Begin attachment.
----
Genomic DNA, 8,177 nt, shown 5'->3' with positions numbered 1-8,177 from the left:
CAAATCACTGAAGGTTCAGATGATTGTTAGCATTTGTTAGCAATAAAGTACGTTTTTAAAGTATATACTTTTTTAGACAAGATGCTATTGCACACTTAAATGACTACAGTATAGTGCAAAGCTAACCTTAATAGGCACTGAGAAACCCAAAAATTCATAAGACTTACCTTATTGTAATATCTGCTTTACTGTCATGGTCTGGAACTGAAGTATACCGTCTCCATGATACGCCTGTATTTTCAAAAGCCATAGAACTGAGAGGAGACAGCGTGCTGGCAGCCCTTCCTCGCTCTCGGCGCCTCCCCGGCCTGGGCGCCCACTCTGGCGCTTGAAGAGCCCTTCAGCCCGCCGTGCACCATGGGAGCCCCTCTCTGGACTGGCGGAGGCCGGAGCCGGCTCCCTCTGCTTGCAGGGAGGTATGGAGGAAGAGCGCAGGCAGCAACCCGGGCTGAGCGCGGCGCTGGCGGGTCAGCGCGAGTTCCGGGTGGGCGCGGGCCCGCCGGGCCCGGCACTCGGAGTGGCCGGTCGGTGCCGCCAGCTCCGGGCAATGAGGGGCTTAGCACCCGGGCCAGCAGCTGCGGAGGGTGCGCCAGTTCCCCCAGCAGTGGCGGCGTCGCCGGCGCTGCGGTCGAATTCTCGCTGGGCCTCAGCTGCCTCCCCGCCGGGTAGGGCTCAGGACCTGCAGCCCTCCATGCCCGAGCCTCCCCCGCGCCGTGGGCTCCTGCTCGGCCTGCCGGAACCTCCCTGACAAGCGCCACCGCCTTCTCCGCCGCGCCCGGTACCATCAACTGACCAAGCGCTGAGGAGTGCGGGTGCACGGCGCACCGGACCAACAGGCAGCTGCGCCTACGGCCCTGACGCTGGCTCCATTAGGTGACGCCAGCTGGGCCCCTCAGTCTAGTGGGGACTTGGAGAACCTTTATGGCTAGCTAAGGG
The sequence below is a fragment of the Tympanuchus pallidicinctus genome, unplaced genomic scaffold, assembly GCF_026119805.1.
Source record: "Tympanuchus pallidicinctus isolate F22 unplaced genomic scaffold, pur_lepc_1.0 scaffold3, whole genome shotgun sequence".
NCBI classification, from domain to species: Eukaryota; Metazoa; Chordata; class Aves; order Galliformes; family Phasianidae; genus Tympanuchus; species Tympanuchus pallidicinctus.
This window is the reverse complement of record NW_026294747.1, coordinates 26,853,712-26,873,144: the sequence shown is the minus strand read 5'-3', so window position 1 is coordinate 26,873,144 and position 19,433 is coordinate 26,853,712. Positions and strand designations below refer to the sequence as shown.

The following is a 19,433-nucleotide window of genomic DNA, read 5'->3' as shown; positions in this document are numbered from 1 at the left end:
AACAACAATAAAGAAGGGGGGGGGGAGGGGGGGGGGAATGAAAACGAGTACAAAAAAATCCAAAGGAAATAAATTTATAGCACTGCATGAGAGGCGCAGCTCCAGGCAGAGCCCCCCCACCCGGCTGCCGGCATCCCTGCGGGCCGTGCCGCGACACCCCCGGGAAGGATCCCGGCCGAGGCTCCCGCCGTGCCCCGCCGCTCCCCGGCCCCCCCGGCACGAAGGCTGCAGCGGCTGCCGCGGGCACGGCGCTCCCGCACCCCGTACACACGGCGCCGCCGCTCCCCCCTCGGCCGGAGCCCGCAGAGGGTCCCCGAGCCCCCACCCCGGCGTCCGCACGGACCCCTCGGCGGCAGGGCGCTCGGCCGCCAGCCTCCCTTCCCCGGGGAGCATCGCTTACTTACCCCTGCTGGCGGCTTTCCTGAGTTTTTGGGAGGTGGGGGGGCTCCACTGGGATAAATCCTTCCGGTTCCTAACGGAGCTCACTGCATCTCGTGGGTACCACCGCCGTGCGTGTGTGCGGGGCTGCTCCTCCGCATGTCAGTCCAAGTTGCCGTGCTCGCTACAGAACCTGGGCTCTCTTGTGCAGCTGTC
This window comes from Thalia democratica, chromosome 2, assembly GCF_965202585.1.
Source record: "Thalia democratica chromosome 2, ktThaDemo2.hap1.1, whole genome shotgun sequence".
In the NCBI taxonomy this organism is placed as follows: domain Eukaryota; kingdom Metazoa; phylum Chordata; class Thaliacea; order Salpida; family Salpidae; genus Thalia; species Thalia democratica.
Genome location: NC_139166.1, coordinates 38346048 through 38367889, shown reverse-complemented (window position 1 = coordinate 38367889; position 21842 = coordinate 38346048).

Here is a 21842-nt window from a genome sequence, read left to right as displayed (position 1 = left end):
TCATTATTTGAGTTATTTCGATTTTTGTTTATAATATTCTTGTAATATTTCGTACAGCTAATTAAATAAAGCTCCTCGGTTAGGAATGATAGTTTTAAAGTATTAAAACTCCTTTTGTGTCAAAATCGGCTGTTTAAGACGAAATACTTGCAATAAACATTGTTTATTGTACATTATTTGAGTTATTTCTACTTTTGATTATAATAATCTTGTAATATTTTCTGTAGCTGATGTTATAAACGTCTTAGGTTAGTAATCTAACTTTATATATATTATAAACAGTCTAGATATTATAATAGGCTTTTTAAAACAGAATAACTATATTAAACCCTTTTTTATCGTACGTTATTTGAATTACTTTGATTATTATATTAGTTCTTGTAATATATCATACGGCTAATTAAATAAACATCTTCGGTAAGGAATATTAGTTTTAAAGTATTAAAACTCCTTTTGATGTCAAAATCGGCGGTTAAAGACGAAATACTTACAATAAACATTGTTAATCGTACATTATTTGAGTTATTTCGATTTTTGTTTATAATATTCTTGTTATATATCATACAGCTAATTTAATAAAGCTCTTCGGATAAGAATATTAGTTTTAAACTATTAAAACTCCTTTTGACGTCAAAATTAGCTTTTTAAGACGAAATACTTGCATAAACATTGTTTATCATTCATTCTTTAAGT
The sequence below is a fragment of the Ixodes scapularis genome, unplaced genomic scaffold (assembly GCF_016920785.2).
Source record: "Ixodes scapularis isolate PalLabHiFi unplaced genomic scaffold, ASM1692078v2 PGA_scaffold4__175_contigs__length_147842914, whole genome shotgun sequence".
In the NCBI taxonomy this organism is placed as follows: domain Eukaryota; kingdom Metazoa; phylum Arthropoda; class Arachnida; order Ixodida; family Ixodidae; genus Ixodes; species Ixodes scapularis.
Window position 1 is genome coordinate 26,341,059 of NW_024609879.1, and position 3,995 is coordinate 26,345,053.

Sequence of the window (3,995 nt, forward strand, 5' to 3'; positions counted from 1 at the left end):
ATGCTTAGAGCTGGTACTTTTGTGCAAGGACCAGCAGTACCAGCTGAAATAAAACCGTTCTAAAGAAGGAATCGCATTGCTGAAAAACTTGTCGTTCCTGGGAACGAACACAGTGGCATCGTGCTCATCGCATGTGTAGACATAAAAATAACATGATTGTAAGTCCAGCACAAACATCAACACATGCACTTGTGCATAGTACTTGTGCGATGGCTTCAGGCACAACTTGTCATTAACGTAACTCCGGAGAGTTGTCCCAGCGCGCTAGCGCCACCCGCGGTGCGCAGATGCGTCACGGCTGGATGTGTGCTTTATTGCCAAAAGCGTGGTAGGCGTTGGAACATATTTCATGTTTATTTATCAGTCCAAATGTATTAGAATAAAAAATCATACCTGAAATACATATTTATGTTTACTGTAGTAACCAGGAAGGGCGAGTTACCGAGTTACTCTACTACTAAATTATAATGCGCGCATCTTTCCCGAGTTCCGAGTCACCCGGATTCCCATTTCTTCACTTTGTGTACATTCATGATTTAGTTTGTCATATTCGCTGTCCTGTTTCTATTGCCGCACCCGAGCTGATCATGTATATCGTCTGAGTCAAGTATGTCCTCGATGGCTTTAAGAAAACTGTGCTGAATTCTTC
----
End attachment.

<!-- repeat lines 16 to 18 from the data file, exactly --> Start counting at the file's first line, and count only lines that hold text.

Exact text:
Source record: "Ixodes scapularis isolate PalLabHiFi unplaced genomic scaffold, ASM1692078v2 PGA_scaffold4__175_contigs__length_147842914, whole genome shotgun sequence".
In the NCBI taxonomy this organism is placed as follows: domain Eukaryota; kingdom Metazoa; phylum Arthropoda; class Arachnida; order Ixodida; family Ixodidae; genus Ixodes; species Ixodes scapularis.
Window position 1 is genome coordinate 26,341,059 of NW_024609879.1, and position 3,995 is coordinate 26,345,053.